& cplSiteName &

Nortel's HDX: The Future Under Fire

Light Reading
OFC/NFOEC News Analysis
Light Reading
2/27/2002
50%
50%

As the carrier spending environment chills to the bone, optical equipment makers look to use the downtime to prepare their next-generation strategies.

In the case of Nortel Networks Corp. (NYSE/Toronto: NT), this raises the question: What's up with the HDX optical switch, the company's marquee next-generation product?

Last week, news leaked out that Cisco Systems Inc. (Nasdaq: CSCO) was preparing an STS1 grooming switch; and, just last month, Lucent Technologies Inc. (NYSE: LU) announced plans for its LambdaUnite, an OEO grooming switch (see Cisco Preps Stealth Switch and Lucent's LambdaUnite Busts Out). Meanwhile, Nortel's OpteraConnect HDX platform, which has been in development for over two years now, still hasn't been officially launched.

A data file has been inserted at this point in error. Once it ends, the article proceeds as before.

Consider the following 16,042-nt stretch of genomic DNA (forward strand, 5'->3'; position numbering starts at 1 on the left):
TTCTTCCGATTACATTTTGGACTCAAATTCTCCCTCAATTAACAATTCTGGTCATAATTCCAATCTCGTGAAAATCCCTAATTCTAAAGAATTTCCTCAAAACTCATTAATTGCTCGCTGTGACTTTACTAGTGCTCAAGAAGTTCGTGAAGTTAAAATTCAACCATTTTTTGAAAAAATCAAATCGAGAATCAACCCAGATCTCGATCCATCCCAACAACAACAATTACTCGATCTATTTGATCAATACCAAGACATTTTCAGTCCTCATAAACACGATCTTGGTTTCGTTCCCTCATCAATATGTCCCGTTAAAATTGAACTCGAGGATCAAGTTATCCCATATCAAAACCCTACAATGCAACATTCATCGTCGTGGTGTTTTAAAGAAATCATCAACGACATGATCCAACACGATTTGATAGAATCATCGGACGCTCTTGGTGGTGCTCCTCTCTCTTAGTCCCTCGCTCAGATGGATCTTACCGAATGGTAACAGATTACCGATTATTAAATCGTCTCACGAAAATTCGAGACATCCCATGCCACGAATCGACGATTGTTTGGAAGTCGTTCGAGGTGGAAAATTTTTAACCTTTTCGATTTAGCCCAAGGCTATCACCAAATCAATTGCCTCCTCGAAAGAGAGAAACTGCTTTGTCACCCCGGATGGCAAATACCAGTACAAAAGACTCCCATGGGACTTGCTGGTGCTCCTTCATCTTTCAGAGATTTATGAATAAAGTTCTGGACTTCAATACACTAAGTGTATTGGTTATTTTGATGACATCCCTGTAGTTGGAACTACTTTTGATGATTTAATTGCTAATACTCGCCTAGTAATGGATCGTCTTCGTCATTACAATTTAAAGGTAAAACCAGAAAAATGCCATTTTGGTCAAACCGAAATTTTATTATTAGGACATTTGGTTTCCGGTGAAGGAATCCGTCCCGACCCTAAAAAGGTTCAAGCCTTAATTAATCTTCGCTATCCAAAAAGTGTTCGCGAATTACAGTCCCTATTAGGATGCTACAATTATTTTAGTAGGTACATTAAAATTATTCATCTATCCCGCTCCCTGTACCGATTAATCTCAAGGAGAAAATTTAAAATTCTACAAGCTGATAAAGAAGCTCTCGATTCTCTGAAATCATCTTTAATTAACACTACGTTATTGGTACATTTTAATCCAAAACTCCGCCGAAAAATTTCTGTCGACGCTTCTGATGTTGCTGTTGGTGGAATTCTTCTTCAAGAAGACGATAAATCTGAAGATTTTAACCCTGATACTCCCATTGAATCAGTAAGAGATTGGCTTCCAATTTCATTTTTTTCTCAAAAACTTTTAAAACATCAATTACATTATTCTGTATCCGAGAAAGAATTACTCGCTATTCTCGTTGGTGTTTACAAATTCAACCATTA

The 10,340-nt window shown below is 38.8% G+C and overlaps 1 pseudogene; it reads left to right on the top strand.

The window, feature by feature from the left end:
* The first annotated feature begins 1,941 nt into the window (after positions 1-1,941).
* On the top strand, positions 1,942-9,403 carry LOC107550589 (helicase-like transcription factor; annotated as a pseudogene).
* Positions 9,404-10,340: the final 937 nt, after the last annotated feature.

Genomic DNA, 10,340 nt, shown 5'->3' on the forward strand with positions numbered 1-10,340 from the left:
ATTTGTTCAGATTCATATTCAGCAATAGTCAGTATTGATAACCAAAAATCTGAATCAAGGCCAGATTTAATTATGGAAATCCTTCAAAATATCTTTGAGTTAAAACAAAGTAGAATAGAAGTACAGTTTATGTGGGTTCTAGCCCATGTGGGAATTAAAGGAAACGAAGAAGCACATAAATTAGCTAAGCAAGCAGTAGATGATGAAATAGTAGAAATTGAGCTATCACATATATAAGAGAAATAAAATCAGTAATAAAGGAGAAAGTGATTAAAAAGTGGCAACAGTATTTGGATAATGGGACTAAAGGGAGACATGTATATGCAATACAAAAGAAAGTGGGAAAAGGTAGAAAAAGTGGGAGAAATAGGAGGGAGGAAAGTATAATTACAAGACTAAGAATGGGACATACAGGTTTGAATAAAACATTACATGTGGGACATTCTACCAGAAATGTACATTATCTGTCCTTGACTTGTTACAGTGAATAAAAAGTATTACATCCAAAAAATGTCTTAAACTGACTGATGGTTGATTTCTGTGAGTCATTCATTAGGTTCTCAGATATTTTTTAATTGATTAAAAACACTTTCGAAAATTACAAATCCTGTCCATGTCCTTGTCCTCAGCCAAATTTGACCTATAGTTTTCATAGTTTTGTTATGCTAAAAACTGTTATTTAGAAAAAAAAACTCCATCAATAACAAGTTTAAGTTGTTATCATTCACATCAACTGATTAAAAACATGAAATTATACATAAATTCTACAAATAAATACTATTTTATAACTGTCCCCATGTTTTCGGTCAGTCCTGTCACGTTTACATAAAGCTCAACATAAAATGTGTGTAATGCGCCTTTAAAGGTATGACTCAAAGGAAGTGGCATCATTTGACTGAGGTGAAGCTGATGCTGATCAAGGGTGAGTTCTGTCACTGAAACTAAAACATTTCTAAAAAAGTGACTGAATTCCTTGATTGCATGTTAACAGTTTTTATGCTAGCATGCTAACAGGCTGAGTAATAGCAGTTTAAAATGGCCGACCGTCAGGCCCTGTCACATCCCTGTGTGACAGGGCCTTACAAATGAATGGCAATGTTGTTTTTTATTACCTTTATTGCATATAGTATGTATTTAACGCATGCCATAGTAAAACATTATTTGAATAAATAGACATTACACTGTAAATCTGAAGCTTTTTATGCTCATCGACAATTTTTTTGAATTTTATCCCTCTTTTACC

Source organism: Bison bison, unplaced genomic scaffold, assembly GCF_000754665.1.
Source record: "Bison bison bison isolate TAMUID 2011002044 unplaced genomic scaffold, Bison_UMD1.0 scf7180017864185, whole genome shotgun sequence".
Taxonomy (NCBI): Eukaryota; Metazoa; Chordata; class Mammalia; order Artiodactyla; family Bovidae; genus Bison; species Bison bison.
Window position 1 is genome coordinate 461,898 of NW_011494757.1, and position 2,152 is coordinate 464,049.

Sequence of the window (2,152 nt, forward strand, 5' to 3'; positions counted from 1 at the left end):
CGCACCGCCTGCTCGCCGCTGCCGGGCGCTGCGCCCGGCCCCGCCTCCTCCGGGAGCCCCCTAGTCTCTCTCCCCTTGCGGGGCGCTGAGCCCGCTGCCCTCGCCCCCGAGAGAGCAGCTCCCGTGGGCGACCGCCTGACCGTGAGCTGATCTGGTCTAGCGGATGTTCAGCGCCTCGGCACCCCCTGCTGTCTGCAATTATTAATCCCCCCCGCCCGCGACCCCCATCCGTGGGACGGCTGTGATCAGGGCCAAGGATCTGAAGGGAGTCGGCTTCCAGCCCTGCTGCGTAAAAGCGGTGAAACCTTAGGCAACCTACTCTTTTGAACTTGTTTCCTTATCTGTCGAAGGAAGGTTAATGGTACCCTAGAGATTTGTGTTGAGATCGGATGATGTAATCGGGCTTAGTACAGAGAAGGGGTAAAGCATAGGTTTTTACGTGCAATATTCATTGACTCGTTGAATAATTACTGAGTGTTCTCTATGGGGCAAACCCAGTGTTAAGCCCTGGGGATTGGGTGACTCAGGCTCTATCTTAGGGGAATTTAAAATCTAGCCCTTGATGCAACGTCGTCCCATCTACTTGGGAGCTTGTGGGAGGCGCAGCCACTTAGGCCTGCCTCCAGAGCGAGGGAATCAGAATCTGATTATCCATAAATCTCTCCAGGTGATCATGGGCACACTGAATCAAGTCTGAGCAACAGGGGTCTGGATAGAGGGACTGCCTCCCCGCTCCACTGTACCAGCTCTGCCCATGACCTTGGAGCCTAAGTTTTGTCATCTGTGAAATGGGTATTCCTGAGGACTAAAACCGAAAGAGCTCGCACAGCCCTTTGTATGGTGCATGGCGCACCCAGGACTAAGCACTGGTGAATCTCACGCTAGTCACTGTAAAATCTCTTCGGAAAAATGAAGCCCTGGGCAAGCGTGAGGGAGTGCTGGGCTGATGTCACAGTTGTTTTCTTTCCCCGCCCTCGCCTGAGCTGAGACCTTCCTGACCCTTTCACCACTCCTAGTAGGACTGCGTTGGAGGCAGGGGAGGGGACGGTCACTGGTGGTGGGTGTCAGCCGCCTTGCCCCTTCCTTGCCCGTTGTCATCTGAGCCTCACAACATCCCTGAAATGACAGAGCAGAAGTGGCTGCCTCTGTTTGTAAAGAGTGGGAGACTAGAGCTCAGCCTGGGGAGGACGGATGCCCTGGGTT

There are two possible explanations for the delay. One: The product just isn't ready for prime time. Two: It's ready to sell, but the carriers don't like it and the company hasn't found the "launch" customer.

According to analysts covering the company, Nortel said last summer that the HDX would be in customer trials by the third quarter of 2001 and would be generally available in the first quarter of 2002.

So far, Nortel has announced that Genuity Inc. (Nasdaq: GENU) is one of the trial customers. But it hasn't announced that the product is generally available.